then USCIS finds out that you lied on your application or during
your interview, your citizenship may be taken away.
- If you want a representative to accompany you to your
interview, you must first send a "Notice of Entry of Appearance
as Attorney or Representative" (Form
with your application.
- Also, if you are exempt from the English requirements, you
may bring an interpreter to the interview or USCIS may select
one for you. If you have any disabilities, you may bring a
family member or legal guardian with you at the discretion of
the USCIS officer.
- Take the English and civics tests
- During your interview, a USCIS officer will also test your
ability to read, write, and speak English (unless you are exempt
from the English requirements). You will also be given a civics
test in English (to test your knowledge and understanding of
U.S. history and government) unless you are exempt. Even if
exempt from the English test, you will need to take the civics
test in the language of your choice or qualify for a waiver.
Your English skills will be tested in the following ways:
During your interview, the USCIS officer will ask you to orally
answer a set of civics questions. You must answer six (6) out of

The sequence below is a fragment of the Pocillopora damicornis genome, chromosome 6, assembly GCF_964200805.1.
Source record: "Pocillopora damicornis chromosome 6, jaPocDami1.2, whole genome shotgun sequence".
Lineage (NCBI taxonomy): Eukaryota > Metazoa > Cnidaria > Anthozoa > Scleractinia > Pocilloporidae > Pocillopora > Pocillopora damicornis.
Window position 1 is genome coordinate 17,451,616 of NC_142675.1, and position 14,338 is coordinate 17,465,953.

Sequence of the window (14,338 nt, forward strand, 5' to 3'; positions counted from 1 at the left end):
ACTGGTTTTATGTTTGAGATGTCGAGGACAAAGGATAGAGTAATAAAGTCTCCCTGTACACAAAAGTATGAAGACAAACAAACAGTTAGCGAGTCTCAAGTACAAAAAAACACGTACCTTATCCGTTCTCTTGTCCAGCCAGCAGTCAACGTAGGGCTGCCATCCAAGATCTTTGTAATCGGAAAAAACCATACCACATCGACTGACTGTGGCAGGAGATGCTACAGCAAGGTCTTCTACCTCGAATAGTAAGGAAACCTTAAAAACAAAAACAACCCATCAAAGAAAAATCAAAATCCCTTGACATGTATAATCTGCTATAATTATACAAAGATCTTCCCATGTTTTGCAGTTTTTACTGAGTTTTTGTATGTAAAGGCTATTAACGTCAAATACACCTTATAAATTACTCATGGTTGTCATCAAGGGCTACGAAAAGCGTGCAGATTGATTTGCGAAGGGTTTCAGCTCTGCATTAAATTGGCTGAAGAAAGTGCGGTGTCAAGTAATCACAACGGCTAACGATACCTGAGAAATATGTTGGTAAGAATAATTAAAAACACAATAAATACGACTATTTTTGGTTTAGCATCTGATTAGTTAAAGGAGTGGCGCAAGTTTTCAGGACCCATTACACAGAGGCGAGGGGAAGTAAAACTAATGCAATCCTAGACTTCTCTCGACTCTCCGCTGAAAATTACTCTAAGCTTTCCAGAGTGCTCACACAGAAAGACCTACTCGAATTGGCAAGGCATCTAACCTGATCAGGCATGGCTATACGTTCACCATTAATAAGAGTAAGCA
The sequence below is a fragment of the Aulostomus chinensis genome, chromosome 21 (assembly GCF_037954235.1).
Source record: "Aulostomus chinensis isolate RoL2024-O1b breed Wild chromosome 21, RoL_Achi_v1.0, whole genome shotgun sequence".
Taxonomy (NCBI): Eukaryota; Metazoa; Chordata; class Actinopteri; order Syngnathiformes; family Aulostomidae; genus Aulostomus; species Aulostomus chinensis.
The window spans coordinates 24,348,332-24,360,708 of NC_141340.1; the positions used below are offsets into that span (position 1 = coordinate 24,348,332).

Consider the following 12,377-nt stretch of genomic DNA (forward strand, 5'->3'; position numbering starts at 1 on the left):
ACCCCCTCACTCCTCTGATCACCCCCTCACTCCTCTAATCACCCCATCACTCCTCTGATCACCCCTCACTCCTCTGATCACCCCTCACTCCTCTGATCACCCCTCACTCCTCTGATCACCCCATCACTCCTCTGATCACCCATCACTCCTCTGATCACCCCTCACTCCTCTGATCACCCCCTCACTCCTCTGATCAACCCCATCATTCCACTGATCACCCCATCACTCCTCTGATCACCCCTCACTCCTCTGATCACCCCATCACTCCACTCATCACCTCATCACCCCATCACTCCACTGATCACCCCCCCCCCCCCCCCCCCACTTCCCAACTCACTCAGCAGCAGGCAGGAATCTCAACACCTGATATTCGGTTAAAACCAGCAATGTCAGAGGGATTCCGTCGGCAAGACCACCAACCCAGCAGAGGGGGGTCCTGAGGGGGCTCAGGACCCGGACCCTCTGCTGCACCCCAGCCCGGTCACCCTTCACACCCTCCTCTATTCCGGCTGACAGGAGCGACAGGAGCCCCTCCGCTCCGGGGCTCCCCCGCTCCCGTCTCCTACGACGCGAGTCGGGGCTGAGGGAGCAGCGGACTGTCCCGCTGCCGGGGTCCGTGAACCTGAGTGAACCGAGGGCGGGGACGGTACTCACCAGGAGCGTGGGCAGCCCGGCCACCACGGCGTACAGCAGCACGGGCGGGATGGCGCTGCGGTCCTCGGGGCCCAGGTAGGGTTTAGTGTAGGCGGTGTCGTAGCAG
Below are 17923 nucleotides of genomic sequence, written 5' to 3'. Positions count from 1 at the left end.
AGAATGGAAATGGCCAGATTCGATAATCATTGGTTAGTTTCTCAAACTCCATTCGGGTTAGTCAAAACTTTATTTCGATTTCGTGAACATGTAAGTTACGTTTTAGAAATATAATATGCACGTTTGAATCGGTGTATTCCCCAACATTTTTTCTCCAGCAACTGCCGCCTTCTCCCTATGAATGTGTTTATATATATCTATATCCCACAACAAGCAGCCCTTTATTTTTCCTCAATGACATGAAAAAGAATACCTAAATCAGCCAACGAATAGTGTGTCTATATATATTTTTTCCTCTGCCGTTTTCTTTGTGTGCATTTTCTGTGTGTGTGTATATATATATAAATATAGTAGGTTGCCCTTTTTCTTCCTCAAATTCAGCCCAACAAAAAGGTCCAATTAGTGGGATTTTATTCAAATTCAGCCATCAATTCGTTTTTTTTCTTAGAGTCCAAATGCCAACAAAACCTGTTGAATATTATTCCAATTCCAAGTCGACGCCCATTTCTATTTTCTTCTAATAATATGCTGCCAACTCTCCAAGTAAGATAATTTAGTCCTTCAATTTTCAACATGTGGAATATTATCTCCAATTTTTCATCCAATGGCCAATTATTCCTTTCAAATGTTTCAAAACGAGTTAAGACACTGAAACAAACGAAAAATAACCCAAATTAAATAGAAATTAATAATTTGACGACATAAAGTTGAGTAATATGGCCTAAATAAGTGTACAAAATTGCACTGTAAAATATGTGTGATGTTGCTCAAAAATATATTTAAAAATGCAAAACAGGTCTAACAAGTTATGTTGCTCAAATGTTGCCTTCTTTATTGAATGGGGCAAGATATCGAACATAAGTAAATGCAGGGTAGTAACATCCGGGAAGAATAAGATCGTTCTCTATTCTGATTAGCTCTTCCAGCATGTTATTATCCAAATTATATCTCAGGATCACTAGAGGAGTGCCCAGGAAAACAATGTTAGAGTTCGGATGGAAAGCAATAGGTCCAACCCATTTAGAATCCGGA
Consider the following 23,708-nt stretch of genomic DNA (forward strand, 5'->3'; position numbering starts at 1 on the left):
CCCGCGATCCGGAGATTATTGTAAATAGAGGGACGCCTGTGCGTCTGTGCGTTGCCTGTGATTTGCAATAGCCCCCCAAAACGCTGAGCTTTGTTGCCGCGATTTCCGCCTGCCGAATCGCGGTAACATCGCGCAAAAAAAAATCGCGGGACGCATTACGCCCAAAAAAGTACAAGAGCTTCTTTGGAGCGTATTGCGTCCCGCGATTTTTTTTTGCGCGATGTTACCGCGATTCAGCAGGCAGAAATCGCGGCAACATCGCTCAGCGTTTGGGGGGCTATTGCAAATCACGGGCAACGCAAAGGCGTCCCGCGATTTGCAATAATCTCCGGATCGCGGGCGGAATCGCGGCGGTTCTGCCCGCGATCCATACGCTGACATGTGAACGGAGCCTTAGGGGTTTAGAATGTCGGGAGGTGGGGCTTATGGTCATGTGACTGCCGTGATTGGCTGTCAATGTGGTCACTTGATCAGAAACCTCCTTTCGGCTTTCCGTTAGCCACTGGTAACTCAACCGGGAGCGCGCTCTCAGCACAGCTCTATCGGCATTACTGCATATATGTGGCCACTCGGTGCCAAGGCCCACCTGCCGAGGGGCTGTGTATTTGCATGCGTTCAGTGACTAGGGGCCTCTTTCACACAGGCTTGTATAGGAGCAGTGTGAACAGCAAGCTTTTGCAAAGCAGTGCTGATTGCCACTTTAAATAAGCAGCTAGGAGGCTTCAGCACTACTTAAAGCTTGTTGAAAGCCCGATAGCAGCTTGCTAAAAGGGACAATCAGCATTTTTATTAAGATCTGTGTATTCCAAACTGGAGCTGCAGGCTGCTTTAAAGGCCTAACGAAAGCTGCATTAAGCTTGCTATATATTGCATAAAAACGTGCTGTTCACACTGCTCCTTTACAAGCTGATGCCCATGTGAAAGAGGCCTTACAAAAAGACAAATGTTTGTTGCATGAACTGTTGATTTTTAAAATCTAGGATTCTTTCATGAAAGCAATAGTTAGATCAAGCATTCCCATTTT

10 civics questions correctly to achieve a passing score. All
100 civics questions have been publicly released by USCIS and
are available on
this web site.
Receive a decision
After your interview, USCIS will give you a Form N-652 that
gives you information about the results of your interview. Based
on all the information you have given them, USCIS will either
grant, continue, or deny your naturalization application after
Sometimes USCIS can tell you if you will be granted citizenship
at the end of your interview. In some cases, you may be able to
attend an oath ceremony the same day as your interview (where
available). Otherwise, you will receive a notice telling you
when and where your oath ceremony will be.
The USCIS officer may also "continue" your case. This means your
case is put on hold. If your case is continued, it will add time
to your naturalization process. The most common reasons for
continuation are (a) failing the English and civics tests, and
(b) failing to give USCIS the correct documents.
When your case is continued, you will be asked to do one of
To test your ability to read in English, you must read one
sentence, out of three sentences, in a manner suggesting to
the USCIS officer that you understand the meaning of the
To test your ability to write in English, you must write one
sentence, out of three sentences, in a manner that would be
understandable as written to the USCIS officer.
Your ability to speak English is determined by your answers
to questions normally asked by USCIS officers during the
naturalization eligibility interview on Form N-400.
- Come back for a second interview.
If you fail one or both of the tests, USCIS will reschedule
you to come back for another interview, usually within 60-90
days of the first interview. At that time, you will be
tested again. If you fail the test(s) a second time, USCIS
will deny your application.
- (2) Provide additional documents.
If USCIS needs more information from you, USCIS will give